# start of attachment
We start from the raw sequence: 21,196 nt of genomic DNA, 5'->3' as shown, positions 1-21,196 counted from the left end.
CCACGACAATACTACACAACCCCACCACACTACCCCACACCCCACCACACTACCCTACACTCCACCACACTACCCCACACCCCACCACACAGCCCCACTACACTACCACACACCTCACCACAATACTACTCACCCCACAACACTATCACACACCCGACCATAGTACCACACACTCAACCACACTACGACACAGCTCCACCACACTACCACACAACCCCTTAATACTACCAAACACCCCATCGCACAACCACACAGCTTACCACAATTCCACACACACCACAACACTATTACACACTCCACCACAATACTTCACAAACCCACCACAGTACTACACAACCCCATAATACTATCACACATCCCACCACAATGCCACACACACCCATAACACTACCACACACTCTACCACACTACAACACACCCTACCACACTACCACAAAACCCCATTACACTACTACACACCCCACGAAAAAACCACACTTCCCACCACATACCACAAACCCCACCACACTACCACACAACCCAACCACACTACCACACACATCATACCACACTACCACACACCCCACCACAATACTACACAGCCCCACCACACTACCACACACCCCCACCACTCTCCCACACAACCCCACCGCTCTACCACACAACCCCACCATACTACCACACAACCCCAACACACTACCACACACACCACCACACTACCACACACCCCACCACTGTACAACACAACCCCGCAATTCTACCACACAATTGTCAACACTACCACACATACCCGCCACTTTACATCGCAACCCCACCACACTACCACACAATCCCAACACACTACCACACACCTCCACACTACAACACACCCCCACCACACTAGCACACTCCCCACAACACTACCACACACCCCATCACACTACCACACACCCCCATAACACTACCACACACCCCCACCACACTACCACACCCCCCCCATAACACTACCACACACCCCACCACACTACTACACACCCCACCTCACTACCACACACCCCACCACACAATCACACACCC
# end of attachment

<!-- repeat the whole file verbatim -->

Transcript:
We start from the raw sequence: 21,196 nt of genomic DNA, 5'->3' as shown, positions 1-21,196 counted from the left end.
CCACGACAATACTACACAACCCCACCACACTACCCCACACCCCACCACACTACCCTACACTCCACCACACTACCCCACACCCCACCACACAGCCCCACTACACTACCACACACCTCACCACAATACTACTCACCCCACAACACTATCACACACCCGACCATAGTACCACACACTCAACCACACTACGACACAGCTCCACCACACTACCACACAACCCCTTAATACTACCAAACACCCCATCGCACAACCACACAGCTTACCACAATTCCACACACACCACAACACTATTACACACTCCACCACAATACTTCACAAACCCACCACAGTACTACACAACCCCATAATACTATCACACATCCCACCACAATGCCACACACACCCATAACACTACCACACACTCTACCACACTACAACACACCCTACCACACTACCACAAAACCCCATTACACTACTACACACCCCACGAAAAAACCACACTTCCCACCACATACCACAAACCCCACCACACTACCACACAACCCAACCACACTACCACACACATCATACCACACTACCACACACCCCACCACAATACTACACAGCCCCACCACACTACCACACACCCCCACCACTCTCCCACACAACCCCACCGCTCTACCACACAACCCCACCATACTACCACACAACCCCAACACACTACCACACACACCACCACACTACCACACACCCCACCACTGTACAACACAACCCCGCAATTCTACCACACAATTGTCAACACTACCACACATACCCGCCACTTTACATCGCAACCCCACCACACTACCACACAATCCCAACACACTACCACACACCTCCACACTACAACACACCCCCACCACACTAGCACACTCCCCACAACACTACCACACACCCCATCACACTACCACACACCCCCATAACACTACCACACACCCCCACCACACTACCACACCCCCCCCATAACACTACCACACACCCCACCACACTACTACACACCCCACCTCACTACCACACACCCCACCACACAATCACACACCC